Copyright (c) 2000 Joćo Neto
Pux is a two player strategy game played on a 8x8 board with the following setup:
- A Piece may be one stone or a promoted stone (two stones stacked together).
- The Move Potential (MP) of a Piece is the number of adjacent friendly stones (orthogonal and diagonal) plus its own stones.
- MOVING - A Piece moves up to MP cells on a straight line, on a lateral or forward direction (diagonal or orthogonal) without jumping any stones.
- (a) A player cannot make two consecutive lateral moves.
- (b) A stone is promoted when it reaches last rank (the player places another stone above it). A promoted stone may move backwards (incl. diagonals).
- (c) When moving, a Piece may transport its (up to 4) orthogonal neighbors. However, the Piece must distribute evenly its MP with all transported Pieces (remove any decimal part).
- CAPTURING - To capture, a Piece:
- (a) Must have a greater MP than its target, and
- (b) Must not transport any other Piece.
- The board, at any moment, cannot have more than 12 stones of each color.
- GOAL - Wins the player that captures all enemy stones.
Some capture samples
Black can capture any one (but just one!) of the 3 advanced White pieces. E.g., b7:b5, d7:b5, c7:c4, f6:d4
- A promoted stone may move 2 squares by itself.
- Rule (a) for moving prevents many drawish strategies, since both armies must advance.
- Rule (c) for moving says that if a Piece having MP points is going to transport N pieces, the group can move up to MP/N squares (integer division, i.e., divide then remove decimal part).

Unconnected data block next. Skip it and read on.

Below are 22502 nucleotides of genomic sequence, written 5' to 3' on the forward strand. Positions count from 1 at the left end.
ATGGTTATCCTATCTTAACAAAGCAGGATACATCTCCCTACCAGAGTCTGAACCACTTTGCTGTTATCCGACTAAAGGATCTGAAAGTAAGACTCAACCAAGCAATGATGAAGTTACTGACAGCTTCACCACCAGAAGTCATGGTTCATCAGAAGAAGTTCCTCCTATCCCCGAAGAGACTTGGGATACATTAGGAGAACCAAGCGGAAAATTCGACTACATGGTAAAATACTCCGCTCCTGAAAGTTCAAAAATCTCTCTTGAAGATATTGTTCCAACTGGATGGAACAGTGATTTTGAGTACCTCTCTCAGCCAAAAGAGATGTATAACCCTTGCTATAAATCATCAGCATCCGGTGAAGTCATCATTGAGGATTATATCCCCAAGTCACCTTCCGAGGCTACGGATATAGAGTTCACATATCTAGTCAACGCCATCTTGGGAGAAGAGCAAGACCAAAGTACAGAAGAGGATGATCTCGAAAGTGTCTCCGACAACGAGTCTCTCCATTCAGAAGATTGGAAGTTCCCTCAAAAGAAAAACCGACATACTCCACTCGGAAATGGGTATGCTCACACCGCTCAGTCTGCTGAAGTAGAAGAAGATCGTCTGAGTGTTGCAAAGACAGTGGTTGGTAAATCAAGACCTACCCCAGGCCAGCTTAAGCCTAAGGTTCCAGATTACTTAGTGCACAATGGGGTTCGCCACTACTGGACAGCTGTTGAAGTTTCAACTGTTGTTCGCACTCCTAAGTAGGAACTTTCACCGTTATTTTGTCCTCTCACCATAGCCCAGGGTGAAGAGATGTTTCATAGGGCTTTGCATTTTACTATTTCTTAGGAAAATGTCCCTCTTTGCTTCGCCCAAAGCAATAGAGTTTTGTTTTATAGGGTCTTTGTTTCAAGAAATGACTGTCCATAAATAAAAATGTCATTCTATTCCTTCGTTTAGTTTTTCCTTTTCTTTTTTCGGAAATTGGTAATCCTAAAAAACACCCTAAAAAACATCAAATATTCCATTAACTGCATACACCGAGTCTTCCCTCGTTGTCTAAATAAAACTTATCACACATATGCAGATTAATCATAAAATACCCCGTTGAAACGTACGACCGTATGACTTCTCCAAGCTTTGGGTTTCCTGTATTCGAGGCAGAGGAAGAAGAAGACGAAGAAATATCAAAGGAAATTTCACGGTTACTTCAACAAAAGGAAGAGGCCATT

- Rule (c) for moving does not forbid enemy Pieces transportation!
- Rule (b) for capturing states that there are no multiple captures or captures with multiple stones.
- Stones cannot promote if there are no friendly stones captured.
- About PUX notation:
- [CAPTURE] piece position : captured piece position
- [MOVEMENT] piece position, transported pieces - next position. E.g., b2,b1c2-c3. It means piece b2 transports b1 and c2 and moves to c3 (b1 goes to c2 and c2 goes to d3) The b2 stone has 3 neighbors (including diagonals) which are b1, c1 and c2. That means its move potential is 4 (including itself). Since White wants to transport 2 neighbors, he must distribute the b2 move potential (which is 4) by itself and the other 2 transported stones. So, move potential which is 4 divided by 3 stones equals 1.3, then after removing the decimal part, we get 1, i.e., the group may move 1 square. If b2 transports only one stone, then both of them could move up to 2 squares (4 MP / 2 stones = 2 squares). For e.g.. 1. b2,b1-b4
Game Background: Trabsact Sagme was the Earth's 1st serious ExoLudologist. She was born around Ulan Bator, in 2293. Since her infancy, she was very interested by all the knowledge created and gathered in the 20th and 21st centuries about abstract board games, a subject almost forgotten on those exciting days. Alien civilizations were finally found across the big black sky, and Humanity had the 1st change to read Encyclopedia Galactica. After collecting the most important games on Earth, she decided that her life goal would be to study the games from some of those alien civilizations. She was one of the few people that had the right to travel and enter into some alien home worlds. It was no coincidence that the aliens that allow her to enter, was exactly the ones which had more respect about games, especially abstract board games. She visited the following civilizations:
She found many resemblances with Human games, especially in connection and pattern games, namely, Hex and Gomoku were found in almost all home worlds (however in different board sizes and move equalizers). Curiously, no chess related game was ever found! This game came from the Zet culture, and was renamed by T.Sagme in 2379. Perhaps her most famous discover was Desdemona, the Othello variant from Civ-3.